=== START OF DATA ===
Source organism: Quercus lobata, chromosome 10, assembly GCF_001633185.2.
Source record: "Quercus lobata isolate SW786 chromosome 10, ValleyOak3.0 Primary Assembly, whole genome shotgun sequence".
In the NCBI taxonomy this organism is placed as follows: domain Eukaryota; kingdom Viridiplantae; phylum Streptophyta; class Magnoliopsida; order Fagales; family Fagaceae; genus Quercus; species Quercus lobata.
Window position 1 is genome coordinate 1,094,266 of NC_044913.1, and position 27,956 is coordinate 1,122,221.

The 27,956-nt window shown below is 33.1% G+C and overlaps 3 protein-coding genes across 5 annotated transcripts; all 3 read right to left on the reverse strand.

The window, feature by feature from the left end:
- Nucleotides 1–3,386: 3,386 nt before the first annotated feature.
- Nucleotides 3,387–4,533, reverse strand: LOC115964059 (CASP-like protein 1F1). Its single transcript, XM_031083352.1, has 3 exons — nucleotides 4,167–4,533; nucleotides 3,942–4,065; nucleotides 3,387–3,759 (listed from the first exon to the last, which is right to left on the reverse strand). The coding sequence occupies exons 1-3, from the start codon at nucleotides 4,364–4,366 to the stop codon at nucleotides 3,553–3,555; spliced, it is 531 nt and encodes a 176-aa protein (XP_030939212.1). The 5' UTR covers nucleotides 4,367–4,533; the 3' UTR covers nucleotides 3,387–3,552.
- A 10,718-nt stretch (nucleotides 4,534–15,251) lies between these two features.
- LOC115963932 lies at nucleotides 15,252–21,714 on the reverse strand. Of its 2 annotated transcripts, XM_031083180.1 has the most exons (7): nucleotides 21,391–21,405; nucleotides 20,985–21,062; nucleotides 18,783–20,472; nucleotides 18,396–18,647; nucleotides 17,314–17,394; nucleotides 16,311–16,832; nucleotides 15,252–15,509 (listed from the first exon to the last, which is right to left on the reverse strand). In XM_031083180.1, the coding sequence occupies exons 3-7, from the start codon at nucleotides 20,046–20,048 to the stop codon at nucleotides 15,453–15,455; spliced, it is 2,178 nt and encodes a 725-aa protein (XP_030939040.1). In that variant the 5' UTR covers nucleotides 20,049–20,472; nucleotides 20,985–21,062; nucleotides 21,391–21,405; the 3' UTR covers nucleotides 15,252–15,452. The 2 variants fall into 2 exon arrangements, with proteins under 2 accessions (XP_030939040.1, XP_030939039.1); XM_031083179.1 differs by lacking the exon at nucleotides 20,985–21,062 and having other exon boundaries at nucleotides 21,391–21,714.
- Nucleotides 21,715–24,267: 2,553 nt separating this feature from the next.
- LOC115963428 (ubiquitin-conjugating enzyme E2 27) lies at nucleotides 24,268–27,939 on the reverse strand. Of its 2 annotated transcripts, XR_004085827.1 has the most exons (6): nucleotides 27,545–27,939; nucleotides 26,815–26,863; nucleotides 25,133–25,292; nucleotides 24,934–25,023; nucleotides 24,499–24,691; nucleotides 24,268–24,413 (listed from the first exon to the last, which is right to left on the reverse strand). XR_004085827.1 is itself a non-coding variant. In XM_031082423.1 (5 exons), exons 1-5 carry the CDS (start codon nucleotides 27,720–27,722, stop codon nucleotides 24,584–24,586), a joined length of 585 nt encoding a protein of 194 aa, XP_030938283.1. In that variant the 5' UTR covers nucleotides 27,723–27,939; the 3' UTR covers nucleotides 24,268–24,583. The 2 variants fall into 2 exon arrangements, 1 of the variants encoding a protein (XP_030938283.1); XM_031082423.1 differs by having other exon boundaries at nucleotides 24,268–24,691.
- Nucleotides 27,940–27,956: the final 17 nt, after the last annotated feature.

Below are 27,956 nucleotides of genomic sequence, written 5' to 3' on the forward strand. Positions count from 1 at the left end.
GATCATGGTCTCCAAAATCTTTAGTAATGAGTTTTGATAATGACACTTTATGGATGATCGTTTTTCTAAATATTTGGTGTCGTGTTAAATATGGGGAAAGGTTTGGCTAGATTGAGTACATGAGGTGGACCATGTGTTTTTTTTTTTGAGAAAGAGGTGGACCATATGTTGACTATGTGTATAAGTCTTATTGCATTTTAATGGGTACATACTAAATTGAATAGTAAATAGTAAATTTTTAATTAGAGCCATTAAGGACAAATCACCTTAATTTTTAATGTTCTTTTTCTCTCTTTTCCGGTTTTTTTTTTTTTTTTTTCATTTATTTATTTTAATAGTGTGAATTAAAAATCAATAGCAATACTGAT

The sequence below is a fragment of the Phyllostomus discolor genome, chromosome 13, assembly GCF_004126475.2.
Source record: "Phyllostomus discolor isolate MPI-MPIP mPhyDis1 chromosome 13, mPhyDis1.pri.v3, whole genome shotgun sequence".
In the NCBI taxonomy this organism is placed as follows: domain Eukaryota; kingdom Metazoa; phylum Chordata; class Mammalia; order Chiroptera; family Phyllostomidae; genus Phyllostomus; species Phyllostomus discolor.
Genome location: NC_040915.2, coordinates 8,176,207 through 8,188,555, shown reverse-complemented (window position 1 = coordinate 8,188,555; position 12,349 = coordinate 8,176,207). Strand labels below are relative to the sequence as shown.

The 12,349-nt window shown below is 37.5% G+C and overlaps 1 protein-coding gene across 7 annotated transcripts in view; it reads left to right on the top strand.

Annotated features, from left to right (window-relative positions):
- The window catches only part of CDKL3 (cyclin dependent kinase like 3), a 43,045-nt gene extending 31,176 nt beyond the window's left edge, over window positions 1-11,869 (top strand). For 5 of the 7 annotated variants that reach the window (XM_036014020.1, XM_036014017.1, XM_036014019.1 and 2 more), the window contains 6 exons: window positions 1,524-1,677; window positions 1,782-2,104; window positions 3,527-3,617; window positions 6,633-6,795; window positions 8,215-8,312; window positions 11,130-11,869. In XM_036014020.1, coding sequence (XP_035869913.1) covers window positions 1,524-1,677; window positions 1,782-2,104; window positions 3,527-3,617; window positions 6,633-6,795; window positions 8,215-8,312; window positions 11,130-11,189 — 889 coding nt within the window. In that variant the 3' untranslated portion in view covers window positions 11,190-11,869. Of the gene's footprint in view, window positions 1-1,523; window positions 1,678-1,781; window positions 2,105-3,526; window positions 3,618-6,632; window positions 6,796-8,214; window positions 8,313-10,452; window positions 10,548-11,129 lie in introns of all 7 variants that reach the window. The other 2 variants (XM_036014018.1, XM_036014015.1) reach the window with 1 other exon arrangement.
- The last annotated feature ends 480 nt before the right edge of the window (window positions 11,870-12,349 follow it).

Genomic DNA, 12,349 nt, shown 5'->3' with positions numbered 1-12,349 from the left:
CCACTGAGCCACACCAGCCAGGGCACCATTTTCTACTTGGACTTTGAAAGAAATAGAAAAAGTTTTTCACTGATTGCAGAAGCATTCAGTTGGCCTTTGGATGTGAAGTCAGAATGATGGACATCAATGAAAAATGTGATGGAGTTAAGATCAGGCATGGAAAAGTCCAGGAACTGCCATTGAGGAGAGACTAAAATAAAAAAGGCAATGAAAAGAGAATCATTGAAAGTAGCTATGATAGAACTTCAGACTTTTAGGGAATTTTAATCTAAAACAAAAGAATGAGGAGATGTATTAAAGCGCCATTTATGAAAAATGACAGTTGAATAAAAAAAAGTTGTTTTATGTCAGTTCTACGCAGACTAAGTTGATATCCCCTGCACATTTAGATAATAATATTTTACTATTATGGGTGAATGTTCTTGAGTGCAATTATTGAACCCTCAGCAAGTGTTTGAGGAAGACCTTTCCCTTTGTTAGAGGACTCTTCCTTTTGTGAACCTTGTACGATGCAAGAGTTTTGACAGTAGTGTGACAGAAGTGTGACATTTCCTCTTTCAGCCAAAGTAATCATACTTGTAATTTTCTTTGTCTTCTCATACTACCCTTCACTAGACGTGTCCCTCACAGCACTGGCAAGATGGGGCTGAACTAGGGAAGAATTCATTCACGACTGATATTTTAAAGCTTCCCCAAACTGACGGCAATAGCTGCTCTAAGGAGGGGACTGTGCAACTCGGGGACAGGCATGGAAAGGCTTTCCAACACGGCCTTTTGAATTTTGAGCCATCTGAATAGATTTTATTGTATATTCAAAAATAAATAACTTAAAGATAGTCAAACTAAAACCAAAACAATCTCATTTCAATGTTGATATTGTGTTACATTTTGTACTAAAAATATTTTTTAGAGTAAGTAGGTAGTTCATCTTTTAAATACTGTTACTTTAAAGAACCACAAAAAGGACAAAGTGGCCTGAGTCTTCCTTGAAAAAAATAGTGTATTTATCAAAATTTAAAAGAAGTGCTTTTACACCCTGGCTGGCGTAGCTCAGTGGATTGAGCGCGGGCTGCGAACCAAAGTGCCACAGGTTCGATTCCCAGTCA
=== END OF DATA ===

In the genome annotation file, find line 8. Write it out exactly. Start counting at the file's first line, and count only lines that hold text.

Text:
- Nucleotides 3,387–4,533, reverse strand: LOC115964059 (CASP-like protein 1F1). Its single transcript, XM_031083352.1, has 3 exons — nucleotides 4,167–4,533; nucleotides 3,942–4,065; nucleotides 3,387–3,759 (listed from the first exon to the last, which is right to left on the reverse strand). The coding sequence occupies exons 1-3, from the start codon at nucleotides 4,364–4,366 to the stop codon at nucleotides 3,553–3,555; spliced, it is 531 nt and encodes a 176-aa protein (XP_030939212.1). The 5' UTR covers nucleotides 4,367–4,533; the 3' UTR covers nucleotides 3,387–3,552.